And regardless of how good the hand tracking is, the lack of tracked controllers severely limits what developers can do, and the lack of haptic feedback is very apparent. It’s just so much more satisfying to hit the blocks in Beat Saber while actually holding something and feeling each strike than it is to wave your hands in the air in Synth Riders on Vision Pro.

To summarize, Apple Vision Pro is not a headset for gamers, and if you buy it hoping to play games you will most likely be severely disappointed.

I would much, much rather play Walkabout Minigolf than this. (footage from Apple)

Another interesting difference between gaming on Quest and on Vision Pro is the pricing model. On Quest you mostly buy games outright, for anything from $5 to $60 depending on the title, though there is an $8/month Quest+ subscription that grants you 2 games per month that you keep as long as you stay subscribed. On Vision Pro, almost all the games so far are available through the Apple Arcade subscription service, which costs $7/month. You don’t actually own these games, you’re just renting them, though Job Simulator and Vacation Simulator are set to buck this trend.. Whether or not you prefer or hate this will depend on your own views on purchasing versus subscription.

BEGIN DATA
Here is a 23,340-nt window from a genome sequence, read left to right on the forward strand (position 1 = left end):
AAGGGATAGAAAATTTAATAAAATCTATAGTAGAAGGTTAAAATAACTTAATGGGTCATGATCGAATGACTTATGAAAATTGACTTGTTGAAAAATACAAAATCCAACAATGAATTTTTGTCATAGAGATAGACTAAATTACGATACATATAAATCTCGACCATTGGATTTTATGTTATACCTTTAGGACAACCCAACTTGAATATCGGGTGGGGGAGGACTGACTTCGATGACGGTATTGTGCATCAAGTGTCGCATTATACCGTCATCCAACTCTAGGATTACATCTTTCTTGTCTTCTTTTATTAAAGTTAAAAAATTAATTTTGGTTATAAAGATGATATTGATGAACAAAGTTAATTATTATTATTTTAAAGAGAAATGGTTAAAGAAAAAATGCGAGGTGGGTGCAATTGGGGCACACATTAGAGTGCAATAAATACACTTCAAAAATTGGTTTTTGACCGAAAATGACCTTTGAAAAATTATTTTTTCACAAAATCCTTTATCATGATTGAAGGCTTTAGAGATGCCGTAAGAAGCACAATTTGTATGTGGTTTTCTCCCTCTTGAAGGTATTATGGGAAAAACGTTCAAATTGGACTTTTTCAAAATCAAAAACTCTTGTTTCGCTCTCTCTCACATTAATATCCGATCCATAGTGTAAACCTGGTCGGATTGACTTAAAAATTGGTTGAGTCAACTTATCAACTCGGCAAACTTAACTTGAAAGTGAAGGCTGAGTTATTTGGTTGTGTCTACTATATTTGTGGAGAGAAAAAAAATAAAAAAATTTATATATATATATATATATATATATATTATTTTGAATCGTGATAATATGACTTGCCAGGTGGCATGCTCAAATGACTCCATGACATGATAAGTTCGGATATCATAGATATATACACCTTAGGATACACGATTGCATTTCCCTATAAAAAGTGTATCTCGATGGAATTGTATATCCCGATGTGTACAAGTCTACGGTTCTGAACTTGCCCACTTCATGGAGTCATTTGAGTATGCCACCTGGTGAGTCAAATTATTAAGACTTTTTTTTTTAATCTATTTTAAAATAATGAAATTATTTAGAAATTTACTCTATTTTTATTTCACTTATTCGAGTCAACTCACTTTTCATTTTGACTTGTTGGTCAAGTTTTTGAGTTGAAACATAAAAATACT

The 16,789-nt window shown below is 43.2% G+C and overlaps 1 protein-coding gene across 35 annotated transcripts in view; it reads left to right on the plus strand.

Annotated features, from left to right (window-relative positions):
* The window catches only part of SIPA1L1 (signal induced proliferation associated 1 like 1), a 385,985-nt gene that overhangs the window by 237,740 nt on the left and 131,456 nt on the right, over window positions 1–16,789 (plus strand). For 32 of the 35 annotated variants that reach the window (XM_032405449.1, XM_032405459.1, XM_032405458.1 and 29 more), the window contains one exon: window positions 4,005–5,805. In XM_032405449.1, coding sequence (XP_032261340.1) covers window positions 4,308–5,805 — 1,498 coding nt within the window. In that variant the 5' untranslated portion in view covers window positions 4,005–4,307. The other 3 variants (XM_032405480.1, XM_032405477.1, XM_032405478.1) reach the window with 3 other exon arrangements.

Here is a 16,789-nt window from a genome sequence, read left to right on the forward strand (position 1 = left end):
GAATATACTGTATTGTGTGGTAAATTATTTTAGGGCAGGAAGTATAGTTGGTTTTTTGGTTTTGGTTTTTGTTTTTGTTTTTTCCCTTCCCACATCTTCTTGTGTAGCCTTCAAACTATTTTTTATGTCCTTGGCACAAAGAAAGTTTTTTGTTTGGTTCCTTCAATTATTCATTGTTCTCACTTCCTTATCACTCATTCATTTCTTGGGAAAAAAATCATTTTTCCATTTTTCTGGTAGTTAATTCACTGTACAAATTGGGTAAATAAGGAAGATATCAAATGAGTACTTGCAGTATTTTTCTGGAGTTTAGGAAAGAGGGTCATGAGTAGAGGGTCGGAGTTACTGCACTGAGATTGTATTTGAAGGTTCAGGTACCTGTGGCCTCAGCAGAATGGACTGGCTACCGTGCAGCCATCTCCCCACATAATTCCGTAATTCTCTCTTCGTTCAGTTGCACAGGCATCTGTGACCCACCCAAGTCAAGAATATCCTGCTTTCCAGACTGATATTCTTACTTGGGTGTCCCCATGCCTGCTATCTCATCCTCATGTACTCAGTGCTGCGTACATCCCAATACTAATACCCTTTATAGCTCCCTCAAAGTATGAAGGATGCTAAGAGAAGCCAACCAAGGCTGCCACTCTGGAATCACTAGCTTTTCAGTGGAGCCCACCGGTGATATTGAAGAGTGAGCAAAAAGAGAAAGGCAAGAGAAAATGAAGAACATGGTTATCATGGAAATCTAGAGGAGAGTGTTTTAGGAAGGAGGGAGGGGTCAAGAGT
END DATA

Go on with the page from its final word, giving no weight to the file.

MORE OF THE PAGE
Job Simulator Is Coming To Apple Vision Pro

Job Simulator and Vacation Simulator are coming to Apple Vision Pro.

Oh, and if you want to use Vision Pro as a SteamVR headset on Windows, you can already do that if you’re a registered Apple developer with a Mac and are comfortable with compiling the ALVR visionOS port from source.

Virtual Desktop and iVRy are working on PC VR streaming apps for the visionOS store, but those are months away at best and Apple hasn’t confirmed approval for either.

Virtual Desktop & iVRy Both Building For Apple Vision Pro

Virtual Desktop and iVRy are both working on Apple Vision Pro ports for wirelessly streaming VR from your gaming PC.